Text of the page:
Tamara Keith

Tamara Keith is a NPR White House Correspondent. She is especially focused on matters related to the economy and the Federal budget.

Prior to moving into her current role in January 2014, she was a Congressional Correspondent covering Congress with an emphasis on the budget, taxes and the ongoing fiscal fights. During the Republican presidential primaries she covered Herman Cain, Newt Gingrich in South Carolina, and traveled with Mitt Romney leading into the primaries in Colorado and Ohio, among other states. She began covering congress in August 2011.

Keith joined NPR in 2009 as a Business Reporter. In that role, she reported on topics spanning the business world from covering the debt downgrade and debt ceiling crisis to the latest in policy debates, legal issues and technology trends. In early 2010, she was on the ground in Haiti covering the aftermath of the country's disastrous earthquake and later she covered the oil spill in the Gulf. In 2011, Keith conceived and reported the 2011 NPR series The Road Back To Work, a year-long series featuring the audio diaries of six people in St. Louis who began the year unemployed and searching for work.

Keith has deep roots in public radio and got her start in news by writing and voicing essays for NPR's Weekend Edition Sunday as a teenager. While in college, she launched her career at NPR Member Station KQED's California Report, covering topics including agriculture and the environment. In 2004, Keith began working at NPR Member Station WOSU in Columbus, Ohio, where she reported on politics and the 2004 presidential campaign.

Keith went back to California to open the state capital bureau for NPR Member Station KPCC/Southern California Public Radio. In 2006, Keith returned to KQED, serving as the Sacramento-region reporter for two years.

In 2001, Keith began working on B-Side Radio, an hour-long public radio show and podcast that she co-founded, produced, hosted, edited, and distributed for nine years.

Over the course of her career Keith has been the recipient of numerous accolades, including an award for best news writing from the APTRA California/Nevada and a first place trophy from the Society of Environmental Journalists for "Outstanding Story Radio." Keith was a 2010-2011 National Press Foundation Paul Miller Washington Reporting Fellow.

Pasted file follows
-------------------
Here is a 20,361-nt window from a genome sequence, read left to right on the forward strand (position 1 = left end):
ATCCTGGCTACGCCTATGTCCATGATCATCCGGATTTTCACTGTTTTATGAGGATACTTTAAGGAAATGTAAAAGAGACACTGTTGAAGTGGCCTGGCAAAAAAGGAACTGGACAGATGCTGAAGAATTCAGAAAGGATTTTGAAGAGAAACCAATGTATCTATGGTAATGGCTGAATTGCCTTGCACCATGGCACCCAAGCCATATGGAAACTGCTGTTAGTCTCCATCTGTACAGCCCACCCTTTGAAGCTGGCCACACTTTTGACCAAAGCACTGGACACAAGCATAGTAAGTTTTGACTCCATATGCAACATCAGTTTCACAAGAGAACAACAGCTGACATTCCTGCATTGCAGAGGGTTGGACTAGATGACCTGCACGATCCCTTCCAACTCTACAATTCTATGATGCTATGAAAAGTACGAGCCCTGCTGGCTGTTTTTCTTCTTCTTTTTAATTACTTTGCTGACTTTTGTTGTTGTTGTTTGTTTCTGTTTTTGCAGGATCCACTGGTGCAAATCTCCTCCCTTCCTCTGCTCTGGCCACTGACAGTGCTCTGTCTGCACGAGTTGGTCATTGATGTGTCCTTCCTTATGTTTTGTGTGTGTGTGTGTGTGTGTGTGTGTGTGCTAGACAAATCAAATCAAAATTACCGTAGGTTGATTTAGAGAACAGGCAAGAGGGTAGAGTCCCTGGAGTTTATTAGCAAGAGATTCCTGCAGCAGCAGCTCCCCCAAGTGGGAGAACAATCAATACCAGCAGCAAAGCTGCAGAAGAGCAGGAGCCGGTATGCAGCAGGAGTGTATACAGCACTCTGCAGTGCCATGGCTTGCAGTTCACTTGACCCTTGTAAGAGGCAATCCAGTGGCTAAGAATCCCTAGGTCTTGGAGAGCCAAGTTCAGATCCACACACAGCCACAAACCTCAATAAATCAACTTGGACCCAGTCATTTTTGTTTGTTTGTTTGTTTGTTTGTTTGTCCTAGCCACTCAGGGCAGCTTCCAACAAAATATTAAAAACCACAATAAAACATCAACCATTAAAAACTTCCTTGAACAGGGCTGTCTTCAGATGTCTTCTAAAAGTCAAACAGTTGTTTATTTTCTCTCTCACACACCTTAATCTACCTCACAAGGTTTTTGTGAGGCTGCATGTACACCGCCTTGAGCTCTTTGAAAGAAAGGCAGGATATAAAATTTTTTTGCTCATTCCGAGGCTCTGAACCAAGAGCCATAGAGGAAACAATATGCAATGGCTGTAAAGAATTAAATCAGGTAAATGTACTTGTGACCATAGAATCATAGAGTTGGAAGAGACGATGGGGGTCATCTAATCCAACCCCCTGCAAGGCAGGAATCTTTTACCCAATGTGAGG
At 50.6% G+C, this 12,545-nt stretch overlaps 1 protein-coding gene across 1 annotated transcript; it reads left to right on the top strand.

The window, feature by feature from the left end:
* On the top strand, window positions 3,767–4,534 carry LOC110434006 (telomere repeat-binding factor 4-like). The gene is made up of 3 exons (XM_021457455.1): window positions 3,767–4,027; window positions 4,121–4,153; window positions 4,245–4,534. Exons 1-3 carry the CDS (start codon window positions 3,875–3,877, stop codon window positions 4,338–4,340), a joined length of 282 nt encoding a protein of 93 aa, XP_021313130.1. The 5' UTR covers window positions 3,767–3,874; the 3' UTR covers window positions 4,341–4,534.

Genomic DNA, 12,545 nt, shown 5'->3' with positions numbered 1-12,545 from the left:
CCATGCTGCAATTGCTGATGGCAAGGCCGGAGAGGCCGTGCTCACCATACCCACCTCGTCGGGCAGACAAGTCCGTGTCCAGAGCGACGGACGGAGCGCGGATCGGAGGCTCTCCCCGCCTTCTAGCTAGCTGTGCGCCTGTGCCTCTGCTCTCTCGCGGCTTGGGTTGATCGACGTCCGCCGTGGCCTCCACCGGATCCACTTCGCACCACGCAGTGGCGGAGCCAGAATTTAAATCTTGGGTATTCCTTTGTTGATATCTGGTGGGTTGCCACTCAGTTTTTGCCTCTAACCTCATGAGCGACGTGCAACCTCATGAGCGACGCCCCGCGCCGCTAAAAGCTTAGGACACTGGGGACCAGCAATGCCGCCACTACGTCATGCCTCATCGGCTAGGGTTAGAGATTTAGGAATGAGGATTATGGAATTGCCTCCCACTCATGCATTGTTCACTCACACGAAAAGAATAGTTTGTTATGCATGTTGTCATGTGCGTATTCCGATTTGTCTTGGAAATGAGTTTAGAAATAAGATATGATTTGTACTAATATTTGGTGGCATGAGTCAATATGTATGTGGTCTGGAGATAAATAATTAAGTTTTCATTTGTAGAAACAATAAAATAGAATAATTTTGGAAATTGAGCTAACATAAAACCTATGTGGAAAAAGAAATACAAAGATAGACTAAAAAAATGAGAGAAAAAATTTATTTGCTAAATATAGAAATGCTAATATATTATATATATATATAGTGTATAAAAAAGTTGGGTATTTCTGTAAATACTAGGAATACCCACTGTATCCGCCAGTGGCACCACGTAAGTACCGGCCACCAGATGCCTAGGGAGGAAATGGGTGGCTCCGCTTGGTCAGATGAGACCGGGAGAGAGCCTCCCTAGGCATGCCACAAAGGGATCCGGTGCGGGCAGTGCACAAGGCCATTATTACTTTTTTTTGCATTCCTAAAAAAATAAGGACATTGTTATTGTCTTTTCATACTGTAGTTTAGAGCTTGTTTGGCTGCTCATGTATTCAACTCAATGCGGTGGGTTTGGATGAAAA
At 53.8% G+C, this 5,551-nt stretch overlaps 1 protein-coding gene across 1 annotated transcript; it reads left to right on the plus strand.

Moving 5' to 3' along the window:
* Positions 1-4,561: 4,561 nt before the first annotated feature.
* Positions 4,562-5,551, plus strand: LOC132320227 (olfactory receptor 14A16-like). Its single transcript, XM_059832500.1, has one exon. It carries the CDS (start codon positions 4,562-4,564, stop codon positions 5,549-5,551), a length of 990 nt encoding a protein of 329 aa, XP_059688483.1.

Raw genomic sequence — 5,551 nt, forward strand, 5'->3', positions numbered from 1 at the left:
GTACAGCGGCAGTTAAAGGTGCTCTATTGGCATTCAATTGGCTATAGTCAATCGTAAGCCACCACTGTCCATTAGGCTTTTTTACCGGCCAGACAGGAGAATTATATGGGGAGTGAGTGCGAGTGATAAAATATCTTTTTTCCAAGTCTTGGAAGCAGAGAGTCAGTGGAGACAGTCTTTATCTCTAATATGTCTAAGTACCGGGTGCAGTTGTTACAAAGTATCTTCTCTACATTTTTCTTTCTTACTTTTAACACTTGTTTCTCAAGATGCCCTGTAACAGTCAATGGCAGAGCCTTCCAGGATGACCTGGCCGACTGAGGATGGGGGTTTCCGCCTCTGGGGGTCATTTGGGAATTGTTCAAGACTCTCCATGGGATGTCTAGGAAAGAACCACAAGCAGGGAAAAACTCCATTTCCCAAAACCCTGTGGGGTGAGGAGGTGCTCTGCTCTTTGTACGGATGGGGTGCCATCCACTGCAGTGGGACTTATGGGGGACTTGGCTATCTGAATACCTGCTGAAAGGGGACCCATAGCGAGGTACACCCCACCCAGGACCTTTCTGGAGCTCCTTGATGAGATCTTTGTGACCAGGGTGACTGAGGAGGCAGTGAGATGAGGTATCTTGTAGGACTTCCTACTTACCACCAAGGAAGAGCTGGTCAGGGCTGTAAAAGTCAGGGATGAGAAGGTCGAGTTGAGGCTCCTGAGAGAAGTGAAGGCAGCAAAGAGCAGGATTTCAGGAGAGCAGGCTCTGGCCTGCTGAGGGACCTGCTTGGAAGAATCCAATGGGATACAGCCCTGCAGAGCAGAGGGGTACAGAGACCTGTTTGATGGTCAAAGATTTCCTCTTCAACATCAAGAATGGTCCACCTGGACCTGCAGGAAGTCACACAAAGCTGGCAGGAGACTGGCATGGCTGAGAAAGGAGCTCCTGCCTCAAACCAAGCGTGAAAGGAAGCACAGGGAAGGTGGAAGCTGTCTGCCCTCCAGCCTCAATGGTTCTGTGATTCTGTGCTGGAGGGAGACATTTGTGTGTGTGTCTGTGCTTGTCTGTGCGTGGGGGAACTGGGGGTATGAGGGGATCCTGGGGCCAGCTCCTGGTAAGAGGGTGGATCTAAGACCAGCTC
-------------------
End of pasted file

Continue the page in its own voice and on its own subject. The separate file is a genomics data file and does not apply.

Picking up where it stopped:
Keith earned a bachelor's degree in Philosophy from University of California, Berkeley, and a master's degree at the UCB Graduate School of Journalism. Tamara is also a member of the Bad News Babes, a media softball team that once a year competes against female members of Congress in the Congressional Women's Softball game.

Transcript

RENEE MONTAGNE, HOST:

This is MORNING EDITION from NPR News. Good morning, I'm Renee Montagne.

When a Chicago woman came out yesterday to publicly accuse Herman Cain of an unwanted sexual advance, it marked a shift in this story. Up to that point, the three previous accusations had been anonymous. The Republican presidential candidate has firmly denied all the accusations of harassment, including yesterday's, which the woman claimed had occurred in 1997, when Cain was head of the National Restaurant Association.

GOP presidential contender Herman Cain may have a difficult time getting his campaign back "on message" after a week spent responding to allegations of sexual harassment. Attorney Gloria Allred held a news conference in New York on Monday afternoon for a woman who says she was sexually harassed by Cain.

Transcript

SCOTT SIMON, host: This is WEEKEND EDITION from NPR News. I'm Scott Simon. Quite a week for Republican presidential candidate Herman Cain. He came to Washington, D.C. for a series of public events and meetings with members of Congress, but decade-old sexual harassment allegations dogged him all week long, and then late yesterday the story took another turn when the lawyer for one of the accusers made a public statement. NPR's Tamara Keith has the latest.

In all, 619 different groups and corporations said they intend to lobby around the work of the Joint Select Committee on Deficit Reduction, better known around Capitol Hill as the supercommittee. All of them mentioned the supercommittee or the legislation that created it in their mandatory third-quarter lobbying disclosure forms. Here is an alphabetical list of the organizations:

The deficit reduction committee, the so-called supercommittee, has less than a month to agree on massive spending cuts and deficit reduction. And so the race is on — not only for lawmakers but for interest groups, trade associations and corporations. An NPR analysis finds there are hundreds of them that want to influence the outcome.

Republican presidential candidate Herman Cain's 9-9-9 tax plan has taken a lot of heat recently. One of the biggest criticisms: several independent analysts have found that under the plan, poor and middle class families would pay higher taxes while the richest of the rich would see a substantial tax cut. Today in Detroit, Cain unveiled his response.

"If you're at or below the poverty level, your plan isn't 9-9-9," said Cain with the abandoned Michigan Central Station in the background. "It's 9-0-9."

In the race for the Republican presidential nomination, Herman Cain has seen his popularity spike over the past couple of weeks. It was confirmed Monday, with a new CNN poll, showing him essentially tied with Mitt Romney at the front of the pack. Cain credits his success to three numbers: 9-9-9.

Pages